Snakes of the Kloof and Highway area

When are we likely to come across them, where are we likely to find them, and what species could we expect to find?


Text and photographs Pat McKrill

In South Africa as we all know, electricity kills many people annually. Same for cigarettes, motor vehicles and water. Chicken bones can be lethal, along with most other things we put in our mouths – choking is a common cause of death. I won’t bother to add how many humans are killed by other humans. We’re talking death in the thousands here folks – every year! So take care next time you climb out of bed.

Oh, sorry. I nearly forgot. Some of the snakes that live amongst us, can also kill people– up to ten or twelve perhaps, in a year. Spot the difference. Problem?

Snakebite is one of those things that we can largely avoid – if only we’d just wake up and understand the rules. Here we go again, you might sigh, but please humour me. Hospital food is not all it’s cracked up to be.

Rule 1. If you see one, stand still, observe. Outdoors, let it continue on its way.

Rule 2. Don’t pick it up. Rather take a picture for posterity.

Rule 3. If its presence seriously worries you, phone a listed snake remover and keep an eye on it until he/she arrives.

We live in a country that has snakes on its list of the fauna that resides within, so the chances of an encounter with the occasional snake in our lifetime are fairly good. Even if you see a particular species in the same vicinity more than twice in your lifetime, by the very nature of the animal, you could class that as a ‘common encounter’. Snakes are the worlds’ hide-and-seek champions – ask anyone who’s ever tried to remove a snake. But they’re also clinical predators and biological-balance agents that we need to preserve, not kill.

In this overview, please bear in mind that no matter what I say, nothing is cast in stone, there could always be exceptions so please don’t phone me if you have the dubious privilege of an encounter with a Night adder on your way to the bathroom at 3 a.m. during the coldest July on record. As they say – stuff happens.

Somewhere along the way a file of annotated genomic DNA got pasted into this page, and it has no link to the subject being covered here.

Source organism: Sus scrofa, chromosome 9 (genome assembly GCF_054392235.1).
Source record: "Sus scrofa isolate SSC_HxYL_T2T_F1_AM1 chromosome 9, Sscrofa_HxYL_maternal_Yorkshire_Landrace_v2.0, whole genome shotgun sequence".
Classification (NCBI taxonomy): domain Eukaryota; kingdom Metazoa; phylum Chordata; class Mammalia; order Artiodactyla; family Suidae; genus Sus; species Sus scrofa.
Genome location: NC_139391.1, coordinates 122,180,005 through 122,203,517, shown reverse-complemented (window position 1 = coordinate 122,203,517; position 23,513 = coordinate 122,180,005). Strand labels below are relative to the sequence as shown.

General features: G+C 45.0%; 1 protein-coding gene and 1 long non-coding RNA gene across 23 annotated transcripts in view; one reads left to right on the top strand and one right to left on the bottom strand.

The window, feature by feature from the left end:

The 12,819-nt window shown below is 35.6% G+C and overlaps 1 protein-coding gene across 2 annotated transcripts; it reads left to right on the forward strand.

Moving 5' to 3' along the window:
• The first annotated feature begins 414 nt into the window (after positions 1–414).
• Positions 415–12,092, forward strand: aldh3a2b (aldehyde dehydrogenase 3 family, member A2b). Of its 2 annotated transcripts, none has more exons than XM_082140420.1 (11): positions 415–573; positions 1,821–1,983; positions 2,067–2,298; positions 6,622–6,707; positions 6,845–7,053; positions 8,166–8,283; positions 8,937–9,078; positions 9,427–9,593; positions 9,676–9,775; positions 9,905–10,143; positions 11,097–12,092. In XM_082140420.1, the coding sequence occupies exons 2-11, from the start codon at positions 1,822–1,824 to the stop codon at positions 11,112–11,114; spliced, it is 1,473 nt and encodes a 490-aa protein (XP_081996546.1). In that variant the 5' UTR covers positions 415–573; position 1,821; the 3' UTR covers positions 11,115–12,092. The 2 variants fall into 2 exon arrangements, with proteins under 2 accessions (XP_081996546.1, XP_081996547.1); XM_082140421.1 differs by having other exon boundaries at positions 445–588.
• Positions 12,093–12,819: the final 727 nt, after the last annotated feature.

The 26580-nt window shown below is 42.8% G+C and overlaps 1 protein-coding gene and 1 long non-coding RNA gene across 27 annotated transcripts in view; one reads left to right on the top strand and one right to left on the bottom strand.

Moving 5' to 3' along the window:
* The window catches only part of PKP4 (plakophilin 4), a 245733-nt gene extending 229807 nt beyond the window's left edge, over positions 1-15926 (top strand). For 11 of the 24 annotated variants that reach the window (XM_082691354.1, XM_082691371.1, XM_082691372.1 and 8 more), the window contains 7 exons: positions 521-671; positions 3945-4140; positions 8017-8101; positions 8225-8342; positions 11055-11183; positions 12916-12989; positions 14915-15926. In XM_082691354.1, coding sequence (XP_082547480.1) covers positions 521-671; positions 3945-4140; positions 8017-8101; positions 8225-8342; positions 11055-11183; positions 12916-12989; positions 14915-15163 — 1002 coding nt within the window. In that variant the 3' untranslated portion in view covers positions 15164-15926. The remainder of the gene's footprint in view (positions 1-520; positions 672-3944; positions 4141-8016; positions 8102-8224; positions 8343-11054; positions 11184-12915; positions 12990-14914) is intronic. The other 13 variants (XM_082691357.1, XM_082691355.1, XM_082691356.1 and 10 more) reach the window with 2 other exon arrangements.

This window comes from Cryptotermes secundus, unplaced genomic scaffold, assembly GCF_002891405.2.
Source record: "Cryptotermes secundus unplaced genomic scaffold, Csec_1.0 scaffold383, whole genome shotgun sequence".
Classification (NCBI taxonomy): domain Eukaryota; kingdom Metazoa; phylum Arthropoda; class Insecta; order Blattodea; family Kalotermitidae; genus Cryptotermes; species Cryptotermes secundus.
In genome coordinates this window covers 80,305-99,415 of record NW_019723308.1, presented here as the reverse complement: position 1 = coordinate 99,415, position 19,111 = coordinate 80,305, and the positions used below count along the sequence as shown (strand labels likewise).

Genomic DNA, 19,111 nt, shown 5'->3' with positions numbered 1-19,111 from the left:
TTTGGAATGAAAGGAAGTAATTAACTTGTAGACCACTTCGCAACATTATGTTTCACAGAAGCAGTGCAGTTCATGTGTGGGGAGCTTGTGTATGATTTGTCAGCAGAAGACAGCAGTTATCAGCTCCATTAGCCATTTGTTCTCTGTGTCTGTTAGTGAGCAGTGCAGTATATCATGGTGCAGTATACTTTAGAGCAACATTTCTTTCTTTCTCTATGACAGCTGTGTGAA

Juvenile Night adders

When can we expect to find snakes?

Broadly speaking, some snakes are diurnal – daytime operators – some are nocturnal – night-time operators, some are terrestrial – ground dwellers, and some, arboreal – tree dwellers, some don’t really have a preference, so folks, day or night, there’s always the possibility of that 1000:1 chance encounter with a snake. Savour the adrenaline rush, many people in this world are not so fortunate.

Here are 3 of the more common determining factors that might apply to the ‘when’.

1. Annual seasons

Within our blend of coastal forest and grassland, our coldest months are usually between May and September, and these could be looked upon as being the low activity months. Being cold-blooded, snakes don’t like to move around in the colder months, and they’ll also have difficulty in digesting their food when the temperatures are low, so to cater for this drawback, they’ll bulk up on available food just prior to the onset of winter, so we can expect a spike in activity around mid-April, into May.

Our east-coast snakes don’t really go into a total state of ‘hibernation’ in the accepted sense, as would their northern cousins. Ours are more inclined to aestivate – a term used for describing reduced activity when food resources are limited – where the animal uses very little energy by remaining immobile, so don’t totally discount the possibility of an encounter in mid-winter, because on a warmer than normal winter’s day, some snakes will grab the opportunity to get a bit of warmth into the body.

The period falling between mid-September through to mid-April, traditionally the warmer months, would normally be a higher activity period, where we could expect more action, so switch on, wear closed shoes and carry a torch at night, because you’re now entering what we’d call, the Snake Season.

2. Food availability